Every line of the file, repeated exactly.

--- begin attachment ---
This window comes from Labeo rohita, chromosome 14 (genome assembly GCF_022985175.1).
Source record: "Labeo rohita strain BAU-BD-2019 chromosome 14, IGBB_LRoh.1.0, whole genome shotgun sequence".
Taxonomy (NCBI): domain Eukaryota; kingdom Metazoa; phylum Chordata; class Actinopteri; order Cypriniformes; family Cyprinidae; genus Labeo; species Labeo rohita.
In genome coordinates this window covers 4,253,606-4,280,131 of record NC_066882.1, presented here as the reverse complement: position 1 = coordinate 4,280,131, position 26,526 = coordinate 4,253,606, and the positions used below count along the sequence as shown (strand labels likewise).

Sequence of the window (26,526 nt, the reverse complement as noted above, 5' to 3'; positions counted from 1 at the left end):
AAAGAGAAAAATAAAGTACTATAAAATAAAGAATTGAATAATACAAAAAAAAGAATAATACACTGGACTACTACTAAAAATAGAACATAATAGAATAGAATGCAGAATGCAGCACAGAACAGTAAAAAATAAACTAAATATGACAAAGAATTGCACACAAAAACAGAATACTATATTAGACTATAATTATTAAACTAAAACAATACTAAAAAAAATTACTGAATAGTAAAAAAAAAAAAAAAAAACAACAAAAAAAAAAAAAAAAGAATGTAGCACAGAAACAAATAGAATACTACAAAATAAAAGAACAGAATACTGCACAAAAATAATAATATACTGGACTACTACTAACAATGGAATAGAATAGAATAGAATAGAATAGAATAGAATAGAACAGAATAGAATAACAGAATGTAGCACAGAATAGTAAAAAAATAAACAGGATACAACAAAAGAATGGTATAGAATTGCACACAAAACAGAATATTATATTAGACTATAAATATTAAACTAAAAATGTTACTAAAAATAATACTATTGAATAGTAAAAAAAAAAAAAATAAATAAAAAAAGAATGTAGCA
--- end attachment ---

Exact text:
This window comes from Labeo rohita, chromosome 14 (genome assembly GCF_022985175.1).
Source record: "Labeo rohita strain BAU-BD-2019 chromosome 14, IGBB_LRoh.1.0, whole genome shotgun sequence".
Taxonomy (NCBI): domain Eukaryota; kingdom Metazoa; phylum Chordata; class Actinopteri; order Cypriniformes; family Cyprinidae; genus Labeo; species Labeo rohita.
In genome coordinates this window covers 4,253,606-4,280,131 of record NC_066882.1, presented here as the reverse complement: position 1 = coordinate 4,280,131, position 26,526 = coordinate 4,253,606, and the positions used below count along the sequence as shown (strand labels likewise).

Sequence of the window (26,526 nt, the reverse complement as noted above, 5' to 3'; positions counted from 1 at the left end):
AAAGAGAAAAATAAAGTACTATAAAATAAAGAATTGAATAATACAAAAAAAAGAATAATACACTGGACTACTACTAAAAATAGAACATAATAGAATAGAATGCAGAATGCAGCACAGAACAGTAAAAAATAAACTAAATATGACAAAGAATTGCACACAAAAACAGAATACTATATTAGACTATAATTATTAAACTAAAACAATACTAAAAAAAATTACTGAATAGTAAAAAAAAAAAAAAAAAACAACAAAAAAAAAAAAAAAAGAATGTAGCACAGAAACAAATAGAATACTACAAAATAAAAGAACAGAATACTGCACAAAAATAATAATATACTGGACTACTACTAACAATGGAATAGAATAGAATAGAATAGAATAGAATAGAATAGAACAGAATAGAATAACAGAATGTAGCACAGAATAGTAAAAAAATAAACAGGATACAACAAAAGAATGGTATAGAATTGCACACAAAACAGAATATTATATTAGACTATAAATATTAAACTAAAAATGTTACTAAAAATAATACTATTGAATAGTAAAAAAAAAAAAAATAAATAAAAAAAGAATGTAGCA